Identity politics going through a churnThe November elections were not in favour of the parties that have long relied on it.
Identity-based politics in Nepal has gone through several ups and downs over the years. It all started in 1985, with the launch of the Nepal Goodwill Council by the late Gajendra Narayan Singh. The organisation was later converted into a political force—Nepal Sadbhavana Party—in 1990. The party took new heights in the late 2000’s.
The twin Madhesh uprisings of 2007 and 2008 forced Kathmandu to embrace federalism and broaden the scope of inclusion. The movement, staged for the rights of the people living in the plains, was led by Upendra Yadav under the banner Madheshi Janadhikar Forum Nepal. The protests in the plains brought the issues of Madheshi people, who for decades faced the state’s discrimination, into the mainstream.
The protest not just established Yadav’s party as the fourth-largest political force by giving it 52 seats in the 601-strong first Constituent Assembly in 2008, it also helped other regional parties—the Tarai Madhesh Loktantrik Party and Sadbhavana Party—carrying identity-related agendas to win a sizeable number of seats.
The parties had a strong say in constitution-drafting. However, their strength waned significantly in the second Constituent Assembly elected in 2013. Because, first, the parties had split into different fringe forces and, second, they were more involved in power games than in institutionalising the issues concerning Madhesh.
“Identity politics has gone through ups and downs mainly because of the inconsistent actions of the parties championing it,” Vijay Kant Karna, a professor of political science at Tribhuvan University, told the Post. He said the people have rewarded the parties when they worked to establish the agenda of marginalised and deprived communities.
The regional parties fared better in the 2017 general elections, which came on the heels of their protests against the Constitution of Nepal saying that it didn’t address the issues of the Madheshi people. The Sanghiya Samajbadi Forum Nepal, led by Yadav, secured 16 seats while the Mahantha Thakur’s Rastriya Janata Party won 17 seats. The two parties jointly had an overwhelming majority in Madhesh Province where they led the coalition government from 2018.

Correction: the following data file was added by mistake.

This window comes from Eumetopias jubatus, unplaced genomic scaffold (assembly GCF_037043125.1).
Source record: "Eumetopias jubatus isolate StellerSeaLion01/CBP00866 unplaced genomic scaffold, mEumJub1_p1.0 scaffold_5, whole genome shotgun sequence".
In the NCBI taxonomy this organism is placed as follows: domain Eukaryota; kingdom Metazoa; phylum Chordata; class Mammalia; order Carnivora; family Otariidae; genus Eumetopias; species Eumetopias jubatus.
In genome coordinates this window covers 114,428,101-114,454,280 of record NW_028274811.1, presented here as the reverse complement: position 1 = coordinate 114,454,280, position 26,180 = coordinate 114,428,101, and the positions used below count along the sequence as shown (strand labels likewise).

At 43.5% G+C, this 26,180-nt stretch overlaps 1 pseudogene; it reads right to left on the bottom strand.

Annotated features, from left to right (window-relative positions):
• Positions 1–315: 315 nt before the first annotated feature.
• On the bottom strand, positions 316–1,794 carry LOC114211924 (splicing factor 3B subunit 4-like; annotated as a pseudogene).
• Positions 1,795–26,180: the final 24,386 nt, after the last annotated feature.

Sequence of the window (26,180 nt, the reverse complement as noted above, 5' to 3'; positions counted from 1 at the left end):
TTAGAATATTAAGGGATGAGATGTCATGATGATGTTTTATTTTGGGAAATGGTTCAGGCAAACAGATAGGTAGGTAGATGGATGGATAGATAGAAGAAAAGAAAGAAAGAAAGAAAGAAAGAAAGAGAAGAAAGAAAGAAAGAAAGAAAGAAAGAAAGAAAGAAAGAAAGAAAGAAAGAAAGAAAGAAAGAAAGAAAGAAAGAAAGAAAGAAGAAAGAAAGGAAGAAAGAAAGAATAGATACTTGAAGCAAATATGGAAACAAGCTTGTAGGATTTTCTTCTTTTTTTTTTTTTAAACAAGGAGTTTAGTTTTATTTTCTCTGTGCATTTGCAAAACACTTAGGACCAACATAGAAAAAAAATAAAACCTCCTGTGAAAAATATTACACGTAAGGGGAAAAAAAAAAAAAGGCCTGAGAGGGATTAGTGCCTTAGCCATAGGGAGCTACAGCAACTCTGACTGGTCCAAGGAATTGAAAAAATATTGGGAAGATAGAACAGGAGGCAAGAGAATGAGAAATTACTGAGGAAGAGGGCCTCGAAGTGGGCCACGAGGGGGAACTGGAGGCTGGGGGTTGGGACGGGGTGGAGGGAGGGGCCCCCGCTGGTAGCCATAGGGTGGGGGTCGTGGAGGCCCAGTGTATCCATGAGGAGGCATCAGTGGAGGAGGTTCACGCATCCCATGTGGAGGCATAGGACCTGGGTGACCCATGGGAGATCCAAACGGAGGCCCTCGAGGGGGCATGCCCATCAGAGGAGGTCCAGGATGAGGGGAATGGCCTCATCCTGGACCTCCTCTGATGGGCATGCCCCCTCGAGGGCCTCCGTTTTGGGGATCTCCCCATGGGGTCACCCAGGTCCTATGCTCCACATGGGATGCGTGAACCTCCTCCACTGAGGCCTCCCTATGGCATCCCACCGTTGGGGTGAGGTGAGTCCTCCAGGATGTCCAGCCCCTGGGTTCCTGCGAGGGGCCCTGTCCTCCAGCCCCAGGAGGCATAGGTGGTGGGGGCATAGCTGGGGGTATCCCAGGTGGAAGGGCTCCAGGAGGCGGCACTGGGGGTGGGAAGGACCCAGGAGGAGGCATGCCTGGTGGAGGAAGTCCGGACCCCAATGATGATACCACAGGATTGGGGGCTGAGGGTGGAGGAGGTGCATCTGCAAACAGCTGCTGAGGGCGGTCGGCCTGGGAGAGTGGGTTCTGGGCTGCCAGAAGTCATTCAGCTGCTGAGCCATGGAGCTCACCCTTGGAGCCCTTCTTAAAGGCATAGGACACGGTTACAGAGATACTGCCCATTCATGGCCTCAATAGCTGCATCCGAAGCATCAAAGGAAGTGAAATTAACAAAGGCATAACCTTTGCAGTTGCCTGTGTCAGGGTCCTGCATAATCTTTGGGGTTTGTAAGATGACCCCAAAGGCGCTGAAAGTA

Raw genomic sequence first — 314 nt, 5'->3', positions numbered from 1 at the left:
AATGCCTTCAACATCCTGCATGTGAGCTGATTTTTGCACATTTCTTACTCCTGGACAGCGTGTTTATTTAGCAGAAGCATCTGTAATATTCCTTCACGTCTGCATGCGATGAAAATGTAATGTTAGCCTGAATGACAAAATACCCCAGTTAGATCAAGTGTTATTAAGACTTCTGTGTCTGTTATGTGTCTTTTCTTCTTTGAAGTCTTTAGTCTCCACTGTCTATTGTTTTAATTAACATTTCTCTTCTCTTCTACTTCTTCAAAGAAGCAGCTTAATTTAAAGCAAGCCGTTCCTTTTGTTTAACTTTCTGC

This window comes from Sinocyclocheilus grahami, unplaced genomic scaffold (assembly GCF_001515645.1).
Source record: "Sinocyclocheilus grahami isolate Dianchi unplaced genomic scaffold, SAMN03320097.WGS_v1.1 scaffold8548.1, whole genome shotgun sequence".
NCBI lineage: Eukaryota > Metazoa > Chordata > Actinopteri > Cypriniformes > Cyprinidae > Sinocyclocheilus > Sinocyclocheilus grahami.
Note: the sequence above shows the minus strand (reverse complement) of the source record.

In April 2020, both parties merged to form Janata Samajbadi Party meanwhile enjoying a comfortable majority in the Madhesh Assembly. However, in July 2021, the Mahantha Thakur-led faction split from JSP to form Loktantrik Samajbadi Party. The faction was subsequently ousted from the provincial government in Madhesh.
The November 2022 elections were not in their favour. The Janata Samajbadi Party won just 12 seats with the support of the CPN-UML, while the Loktantrik Samajbadi Party has been reduced to a mere four seats.
“It is true that identity-based politics has declined and yet it retains its significance,” said Karna. “The ground for identity politics will remain fertile so long as the issues of marginalised communities remain unaddressed.”
In the view of observers, Madheshi parties were penalised in recent elections as voters were fed up with the parties’ hunger for power. Yadav’s party, for instance, joined the KP Sharma Oli government in 2018, and it was also a part of the Sher Bahadur Deuba government formed in July 2021.
While the strengths of the two established regional parties faded, the election has given birth to two new parties—the Janamat Party and Nagarik Unmukti Party—one of which carries the agenda of the Tharu people. Nagarik Unmukti Party led by Ranjita Shrestha, the wife of Resham Chaudhary, didn’t just fare well in Lumbini and Sudur Paschim, it also made its presence felt in Madhesh.
The party, formed a few months before the local elections in May, has won four seats in the House of Representatives. “The Tharu people hope that the party will raise their concerns, which have remained dormant for decades,” Hari Chandra Kamali, an associate professor at Sudur Paschim University, told the Post. “I see the party emerging as one of the largest regional forces in a few years. However, much will depend on the party’s performance in the next five years.”
Some leaders who earlier embraced identity politics now argue that identity politics is outdated, as the 2015 constitution addressed the issues of marginalised communities. “The constitution has guaranteed reservations [for the marginalised] in politics and the state machinery. We have federal structures in place. These are the outcomes of identity politics,” Raj Kumar Lekhi, a former chair of the Nepal Federation of Indigenous Nationalities and now a UML leader, told the Post. “Now, our focus should be on securing our past achievements while also working for development and prosperity. I don’t think the parties that solely depend on identity politics for votes are going to fare well from now on. The issue is outdated.”
But Karna disagrees. He said the marginalised communities are still sidelined by the state and their voices continue to be ignored. “Identity-based politics will remain relevant so long as the dominance of certain communities in governance continues,” he added.